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Sugar sensitivity refers to a condition in which a person experiences wide fluctuations in blood sugar levels. These changes can cause many symptoms, including mood swings, weight gain, irritability, and drowsiness. Most types of sugar sensitivity can be treated through dietary changes and exercise.
Simple carbohydrates are found in foods made with refined sugars as well as in fruit. Complex carbohydrates are commonly called starches. These include breads, pasta, rice, and grains. Both types of carbohydrates affect blood sugar. Foods containing carbohydrates with whole grains and vitamins are healthier choices, and usually leave a person feeling more balanced since the sugars are metabolized over a longer period of time.
When carbohydrate-rich foods are consumed, normally the blood sugar will rise and the body will produce insulin to assist in metabolizing sugars. In hypoglycemia, this balance is disrupted and blood sugars tend to rise quickly to high levels and then fall rapidly. Early symptoms of hypoglycemia include improved mood and energy because of the high blood sugar levels. As blood sugar falls, however, nervousness, irritability, dizziness, and drowsiness may occur.
A glucose tolerance test (GTT) can confirm a diagnosis of hypoglycemia. The test requires ingestion of a high sugar solution followed by hourly checks of blood sugar levels. Treatment of hypoglycemia is mainly through diet. Limiting refined sugars, increasing dietary fiber and protein, and eating regular, small meals may help to keep blood sugar levels stable.
Chronic hyperglycemia is another term for elevated blood sugar levels consistent with a diagnosis of diabetes. This form of sugar sensitivity results from either low insulin levels or resistance to insulin within the body. Without appropriate insulin levels, the body is unable to remove excess sugar from the blood. For those with this condition, diet, exercise, and insulin may be used to regulate blood sugar, depending on the type of diabetes.
Some instances of sugar sensitivity are not as clearly defined as hypoglycemia or hyperglycemia. While not a scientifically proven disorder, sugar addiction is generally described as a condition in which a person cannot control the intake of carbohydrate-laden foods. The symptoms include cravings, bingeing, and withdrawal symptoms when carbohydrates are decreased. Studies are being conducted to determine whether this is truly related to a physiological process.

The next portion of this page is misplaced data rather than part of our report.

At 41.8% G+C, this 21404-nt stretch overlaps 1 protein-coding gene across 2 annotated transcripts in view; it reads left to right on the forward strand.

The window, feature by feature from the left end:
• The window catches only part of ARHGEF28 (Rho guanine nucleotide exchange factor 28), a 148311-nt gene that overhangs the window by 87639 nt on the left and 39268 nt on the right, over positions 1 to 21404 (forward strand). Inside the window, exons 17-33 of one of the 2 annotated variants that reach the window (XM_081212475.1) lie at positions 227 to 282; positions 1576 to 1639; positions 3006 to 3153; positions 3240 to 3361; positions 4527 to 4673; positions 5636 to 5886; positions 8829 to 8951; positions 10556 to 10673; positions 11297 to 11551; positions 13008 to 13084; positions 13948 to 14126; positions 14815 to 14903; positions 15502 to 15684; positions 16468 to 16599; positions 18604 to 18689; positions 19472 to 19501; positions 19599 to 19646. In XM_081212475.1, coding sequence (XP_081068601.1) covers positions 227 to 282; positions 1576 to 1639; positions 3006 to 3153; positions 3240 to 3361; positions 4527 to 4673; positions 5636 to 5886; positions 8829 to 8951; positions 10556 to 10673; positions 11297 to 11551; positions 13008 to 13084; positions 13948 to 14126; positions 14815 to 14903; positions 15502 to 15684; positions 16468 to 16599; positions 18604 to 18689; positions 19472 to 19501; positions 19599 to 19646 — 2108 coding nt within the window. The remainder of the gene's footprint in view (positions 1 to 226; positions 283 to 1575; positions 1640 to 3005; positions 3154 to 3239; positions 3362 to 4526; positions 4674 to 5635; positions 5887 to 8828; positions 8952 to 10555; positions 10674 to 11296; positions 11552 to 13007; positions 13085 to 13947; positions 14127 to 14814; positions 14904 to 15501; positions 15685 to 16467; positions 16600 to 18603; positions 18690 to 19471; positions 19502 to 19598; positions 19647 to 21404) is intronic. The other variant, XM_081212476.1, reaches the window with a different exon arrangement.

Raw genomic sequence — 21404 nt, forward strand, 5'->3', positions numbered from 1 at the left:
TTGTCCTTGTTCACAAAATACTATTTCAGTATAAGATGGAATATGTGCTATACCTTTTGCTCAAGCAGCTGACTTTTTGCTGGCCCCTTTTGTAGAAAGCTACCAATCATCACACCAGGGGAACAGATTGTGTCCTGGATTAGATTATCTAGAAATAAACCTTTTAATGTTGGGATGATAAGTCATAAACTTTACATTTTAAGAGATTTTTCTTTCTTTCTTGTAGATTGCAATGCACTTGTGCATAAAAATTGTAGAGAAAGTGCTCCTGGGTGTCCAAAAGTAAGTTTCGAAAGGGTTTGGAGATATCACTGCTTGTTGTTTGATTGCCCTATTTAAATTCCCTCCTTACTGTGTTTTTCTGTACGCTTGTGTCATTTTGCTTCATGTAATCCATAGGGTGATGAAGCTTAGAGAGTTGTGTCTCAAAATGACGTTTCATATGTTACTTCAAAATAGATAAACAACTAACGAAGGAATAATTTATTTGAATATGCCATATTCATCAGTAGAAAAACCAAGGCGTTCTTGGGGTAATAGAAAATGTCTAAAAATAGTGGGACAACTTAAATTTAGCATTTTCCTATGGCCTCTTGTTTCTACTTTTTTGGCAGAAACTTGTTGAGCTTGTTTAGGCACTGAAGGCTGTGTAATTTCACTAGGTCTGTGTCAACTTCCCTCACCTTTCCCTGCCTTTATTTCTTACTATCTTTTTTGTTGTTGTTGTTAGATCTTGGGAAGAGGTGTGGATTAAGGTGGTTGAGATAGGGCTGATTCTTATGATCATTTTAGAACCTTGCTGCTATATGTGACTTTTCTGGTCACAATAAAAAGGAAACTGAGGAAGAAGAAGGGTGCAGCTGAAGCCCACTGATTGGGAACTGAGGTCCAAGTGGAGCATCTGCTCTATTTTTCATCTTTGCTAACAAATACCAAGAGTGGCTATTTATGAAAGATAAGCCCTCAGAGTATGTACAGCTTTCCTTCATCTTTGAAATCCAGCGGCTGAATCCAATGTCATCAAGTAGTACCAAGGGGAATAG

Regardless of the nature of the sugar sensitivity, appropriate diet and exercise are vital parts of the treatment. Limiting the amounts of sweetened beverages and refined sugars consumed can decrease rapid fluctuations in blood sugar. Increasing whole grains, nutrient rich foods, fruits, and vegetables can facilitate a slower rise and metabolism of carbohydrates, thus keeping blood sugar levels more stable.
@ysmina-- Does your dad have type 2 diabetes or type 1?
If he has type 1, it means his body doesn't produce enough insulin. If he has type two, it means he produces enough insulin but the insulin isn't working right.
I have type 2 diabetes due to insulin resistance. My doctor explained to me what this kind of sugar sensitivity means in detail. I'm much more informed about what's going on in my body now.
My insulin molecules are "deformed" so to speak. So when I eat food and sugar enters my bloodstream, the insulin doesn't recognize the sugars and does not pick them up to turn them into energy for my body to use. So
the sugar (glucose) molecules build up in my bloodstream raising my blood sugar.
Meanwhile, since sugar isn't being transformed into energy, my brain sends signals that it requires energy and creates sugar cravings for energy. So I end up eating too much and feeling very tired and very thirsty throughout the day.
Thankfully these symptoms have mostly ceased now thanks to medication. My diabetes medication improves my sugar sensitivity by "fixing" the insulin molecules so that it recognizes and uses the sugar molecules in my bloodstream.
I hope this information helps you and your dad too.
@ysmina-- These terms can be a little confusing. A lot of people usually confuse them because "sugar sensitivity" sounds a lot like "sugar intolerance" or "impaired glucose tolerance." But they're not the same.
Sugar sensitivity is a general term, like an overarching category that includes various sensitivities to sugar. This might be either low or high blood sugar levels that may or may not be caused by an insulin problem.
Sugar intolerance is completely separate because this is about metabolism. It's when the body cannot metabolize sugars.
Impaired glucose tolerance is basically insulin resistance when insulin doesn't work as it should which causes higher blood sugar levels.
I'm not a doctor, but I don't think a no sugar diet would get rid of the condition if your father has insulin resistance. He should be on a no-sugar diet because that will help, but he will still need to take medication.
My dad has just been diagnosed with chronic hyperglycemia. I don't know much about this at all, but from what he told me, it has to do with the insulin in his body.
Does he have this condition because he is too sensitive to sugar?
He is on medications now, but I'm really sad about all this. Can he reverse this condition by going on a no sugar diet?
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